We place many restrictions on children's desire to explore the world. We discourage them by saying "Curiosity killed the cat." If we were honest, we would admit that curiosity makes a good cat and that cats are extremely skilled in testing the limits and determining what is safe and what is dangerous. Apparently children, as well as cats, have an irresistible tendency to explore objects, and this very tendency seems to be the basis for the curiosity and inventiveness of adults. Even in testing situations, children who do the most manipulating of objects produce the most ideas and the largest number of original ideas.
Creative Behavior of School-age Children
Until children reach school age, it is generally assumed that they are highly creative, with vivid imaginations, and that they learn by exploring, risking, manipulating, testing, and modifying ideas. Although teachers and administrators sometimes believe that it is more economical to learn by authority, research suggests that many things (although not all) can be learned more effectively and economically in creative ways rather than by authority (Torrance, 1977).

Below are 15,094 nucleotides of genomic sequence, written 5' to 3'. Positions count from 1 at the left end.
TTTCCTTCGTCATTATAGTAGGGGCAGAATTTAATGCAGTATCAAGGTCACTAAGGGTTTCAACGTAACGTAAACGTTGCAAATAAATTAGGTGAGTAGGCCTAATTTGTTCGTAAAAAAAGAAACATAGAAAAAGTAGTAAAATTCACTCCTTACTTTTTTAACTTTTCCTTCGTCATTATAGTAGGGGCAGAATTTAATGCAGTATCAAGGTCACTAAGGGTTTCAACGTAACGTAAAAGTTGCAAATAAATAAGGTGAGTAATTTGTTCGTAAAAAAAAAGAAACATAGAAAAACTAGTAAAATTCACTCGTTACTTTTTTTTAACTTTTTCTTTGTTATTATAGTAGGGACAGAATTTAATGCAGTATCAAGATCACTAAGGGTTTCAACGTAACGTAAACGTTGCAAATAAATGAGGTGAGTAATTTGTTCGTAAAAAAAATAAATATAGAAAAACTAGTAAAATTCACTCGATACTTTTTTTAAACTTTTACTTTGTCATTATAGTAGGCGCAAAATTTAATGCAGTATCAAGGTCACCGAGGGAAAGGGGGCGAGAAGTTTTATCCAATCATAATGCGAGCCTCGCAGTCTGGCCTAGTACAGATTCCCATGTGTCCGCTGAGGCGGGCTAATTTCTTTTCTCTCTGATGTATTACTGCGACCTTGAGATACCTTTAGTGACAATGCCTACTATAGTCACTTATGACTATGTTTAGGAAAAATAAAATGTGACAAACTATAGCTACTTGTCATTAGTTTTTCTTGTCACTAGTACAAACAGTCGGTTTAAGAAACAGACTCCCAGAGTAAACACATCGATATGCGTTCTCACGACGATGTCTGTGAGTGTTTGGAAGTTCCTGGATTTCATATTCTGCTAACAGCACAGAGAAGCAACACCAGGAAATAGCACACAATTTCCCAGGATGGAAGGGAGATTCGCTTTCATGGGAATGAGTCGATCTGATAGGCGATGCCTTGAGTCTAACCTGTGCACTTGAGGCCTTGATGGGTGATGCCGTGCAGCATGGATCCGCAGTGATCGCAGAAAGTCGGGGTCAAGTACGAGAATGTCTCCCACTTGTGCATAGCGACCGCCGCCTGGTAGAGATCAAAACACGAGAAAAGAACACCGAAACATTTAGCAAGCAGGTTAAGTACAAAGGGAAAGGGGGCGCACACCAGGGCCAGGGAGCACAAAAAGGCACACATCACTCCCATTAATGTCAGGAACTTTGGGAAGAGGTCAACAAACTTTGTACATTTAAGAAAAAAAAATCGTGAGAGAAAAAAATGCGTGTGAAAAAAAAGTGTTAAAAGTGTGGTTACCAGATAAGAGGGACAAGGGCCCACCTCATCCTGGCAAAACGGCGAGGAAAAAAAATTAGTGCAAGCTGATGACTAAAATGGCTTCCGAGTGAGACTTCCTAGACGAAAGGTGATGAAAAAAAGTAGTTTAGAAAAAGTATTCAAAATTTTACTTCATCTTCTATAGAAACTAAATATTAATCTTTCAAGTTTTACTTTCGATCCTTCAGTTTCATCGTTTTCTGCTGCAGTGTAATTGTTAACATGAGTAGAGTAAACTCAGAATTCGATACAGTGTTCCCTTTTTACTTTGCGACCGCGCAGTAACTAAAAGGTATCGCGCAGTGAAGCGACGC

What Can Teachers Do?
Wise teachers can offer a curriculum with plenty of opportunities for creative behaviors. They can make assignments that call for original work, independent learning, self-initiated projects, and experimentation. Using curriculum materials that provide progressive warm-up experiences, procedures that permit one thing to lead to another, and activities that make creative thinking both legitimate and rewarding makes it easier for teachers to provide opportunities for creative learning.
The following are some things caring adults can do to foster and nurture creativity:
What Can Parents Do?
It is natural for young children to learn creatively by dancing, singing, storytelling, playing make-believe, and so forth. One of the first challenges to creativity may be formal schooling. By this time parents, as well as teachers, appreciate conforming behaviors such as being courteous and obedient, following rules, and being like others. While these are desirable traits to some extent, they may also destroy a child's creative potential.